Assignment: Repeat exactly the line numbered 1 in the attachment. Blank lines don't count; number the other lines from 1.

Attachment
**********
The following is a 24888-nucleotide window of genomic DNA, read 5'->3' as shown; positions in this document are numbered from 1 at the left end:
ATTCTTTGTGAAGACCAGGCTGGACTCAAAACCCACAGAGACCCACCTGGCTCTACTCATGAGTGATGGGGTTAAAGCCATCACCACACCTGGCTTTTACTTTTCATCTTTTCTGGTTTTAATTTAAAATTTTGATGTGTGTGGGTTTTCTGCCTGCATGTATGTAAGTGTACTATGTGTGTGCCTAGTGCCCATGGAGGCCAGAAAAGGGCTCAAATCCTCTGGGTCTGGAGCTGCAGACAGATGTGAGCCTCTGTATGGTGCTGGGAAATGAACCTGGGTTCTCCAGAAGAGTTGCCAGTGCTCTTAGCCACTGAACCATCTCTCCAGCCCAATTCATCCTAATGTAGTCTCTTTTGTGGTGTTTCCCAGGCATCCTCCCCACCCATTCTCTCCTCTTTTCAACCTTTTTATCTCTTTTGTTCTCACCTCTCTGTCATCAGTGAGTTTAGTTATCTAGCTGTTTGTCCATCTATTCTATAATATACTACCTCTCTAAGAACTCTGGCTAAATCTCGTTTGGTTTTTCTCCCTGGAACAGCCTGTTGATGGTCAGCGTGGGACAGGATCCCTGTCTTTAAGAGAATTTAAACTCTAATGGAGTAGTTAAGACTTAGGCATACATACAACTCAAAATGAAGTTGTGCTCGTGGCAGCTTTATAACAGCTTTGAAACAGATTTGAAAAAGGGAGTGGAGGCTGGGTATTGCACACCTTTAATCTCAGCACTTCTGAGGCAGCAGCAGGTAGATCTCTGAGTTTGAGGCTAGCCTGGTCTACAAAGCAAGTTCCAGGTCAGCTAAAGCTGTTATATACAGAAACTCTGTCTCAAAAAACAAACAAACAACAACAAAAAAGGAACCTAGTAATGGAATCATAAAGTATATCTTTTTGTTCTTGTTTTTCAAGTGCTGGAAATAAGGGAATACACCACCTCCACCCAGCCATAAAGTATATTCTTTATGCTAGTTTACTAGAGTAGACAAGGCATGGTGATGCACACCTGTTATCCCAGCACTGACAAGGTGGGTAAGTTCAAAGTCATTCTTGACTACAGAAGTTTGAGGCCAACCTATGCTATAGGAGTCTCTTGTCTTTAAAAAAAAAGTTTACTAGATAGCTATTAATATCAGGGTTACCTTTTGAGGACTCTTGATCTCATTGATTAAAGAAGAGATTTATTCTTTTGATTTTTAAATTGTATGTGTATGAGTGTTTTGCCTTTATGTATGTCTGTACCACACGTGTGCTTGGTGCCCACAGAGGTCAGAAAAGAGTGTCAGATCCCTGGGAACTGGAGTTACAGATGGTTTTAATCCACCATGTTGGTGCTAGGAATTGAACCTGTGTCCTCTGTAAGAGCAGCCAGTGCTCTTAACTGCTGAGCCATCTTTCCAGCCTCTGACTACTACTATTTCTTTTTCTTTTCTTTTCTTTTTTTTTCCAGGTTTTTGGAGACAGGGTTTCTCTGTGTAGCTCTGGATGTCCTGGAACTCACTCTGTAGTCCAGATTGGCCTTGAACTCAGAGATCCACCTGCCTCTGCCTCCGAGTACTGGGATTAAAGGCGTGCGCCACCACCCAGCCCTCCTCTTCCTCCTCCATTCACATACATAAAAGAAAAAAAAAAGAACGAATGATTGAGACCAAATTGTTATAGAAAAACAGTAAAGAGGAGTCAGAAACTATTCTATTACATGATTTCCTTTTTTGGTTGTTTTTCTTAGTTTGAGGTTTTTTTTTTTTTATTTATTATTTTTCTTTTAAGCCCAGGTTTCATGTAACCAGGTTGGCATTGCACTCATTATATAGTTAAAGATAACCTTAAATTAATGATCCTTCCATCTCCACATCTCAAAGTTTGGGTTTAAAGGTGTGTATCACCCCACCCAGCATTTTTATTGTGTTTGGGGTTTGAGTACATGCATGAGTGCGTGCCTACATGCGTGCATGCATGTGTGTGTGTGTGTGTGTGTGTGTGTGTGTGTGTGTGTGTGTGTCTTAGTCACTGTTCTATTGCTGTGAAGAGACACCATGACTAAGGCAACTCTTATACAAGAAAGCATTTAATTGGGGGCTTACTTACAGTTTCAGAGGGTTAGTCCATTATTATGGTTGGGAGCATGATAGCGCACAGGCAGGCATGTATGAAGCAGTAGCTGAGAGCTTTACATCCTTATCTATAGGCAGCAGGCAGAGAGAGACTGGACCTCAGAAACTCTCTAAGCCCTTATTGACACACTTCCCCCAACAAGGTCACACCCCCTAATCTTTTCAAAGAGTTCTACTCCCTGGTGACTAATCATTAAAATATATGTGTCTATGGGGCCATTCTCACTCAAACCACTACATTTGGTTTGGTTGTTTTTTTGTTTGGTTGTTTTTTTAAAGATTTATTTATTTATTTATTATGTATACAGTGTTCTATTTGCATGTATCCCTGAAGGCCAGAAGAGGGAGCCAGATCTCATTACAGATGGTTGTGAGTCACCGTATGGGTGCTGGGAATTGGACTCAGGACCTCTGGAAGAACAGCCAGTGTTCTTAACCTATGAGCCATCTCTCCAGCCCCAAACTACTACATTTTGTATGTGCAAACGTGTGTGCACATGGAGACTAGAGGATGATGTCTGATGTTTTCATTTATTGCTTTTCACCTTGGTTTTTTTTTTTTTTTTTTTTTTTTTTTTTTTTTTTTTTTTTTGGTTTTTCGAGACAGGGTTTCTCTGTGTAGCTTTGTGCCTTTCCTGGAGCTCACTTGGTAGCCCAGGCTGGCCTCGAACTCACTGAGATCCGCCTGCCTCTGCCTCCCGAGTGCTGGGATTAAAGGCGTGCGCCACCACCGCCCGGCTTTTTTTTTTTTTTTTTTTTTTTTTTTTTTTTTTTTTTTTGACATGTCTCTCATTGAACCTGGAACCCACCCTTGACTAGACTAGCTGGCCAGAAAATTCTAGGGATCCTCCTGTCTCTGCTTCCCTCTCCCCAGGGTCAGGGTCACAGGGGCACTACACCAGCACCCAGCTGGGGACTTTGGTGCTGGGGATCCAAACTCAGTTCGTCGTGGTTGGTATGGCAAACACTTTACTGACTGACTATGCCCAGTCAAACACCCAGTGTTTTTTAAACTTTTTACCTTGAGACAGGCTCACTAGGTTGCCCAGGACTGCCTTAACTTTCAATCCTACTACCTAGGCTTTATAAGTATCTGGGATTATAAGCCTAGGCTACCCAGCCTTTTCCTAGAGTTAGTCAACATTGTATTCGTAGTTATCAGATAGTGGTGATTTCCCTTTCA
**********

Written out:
The following is a 24888-nucleotide window of genomic DNA, read 5'->3' as shown; positions in this document are numbered from 1 at the left end: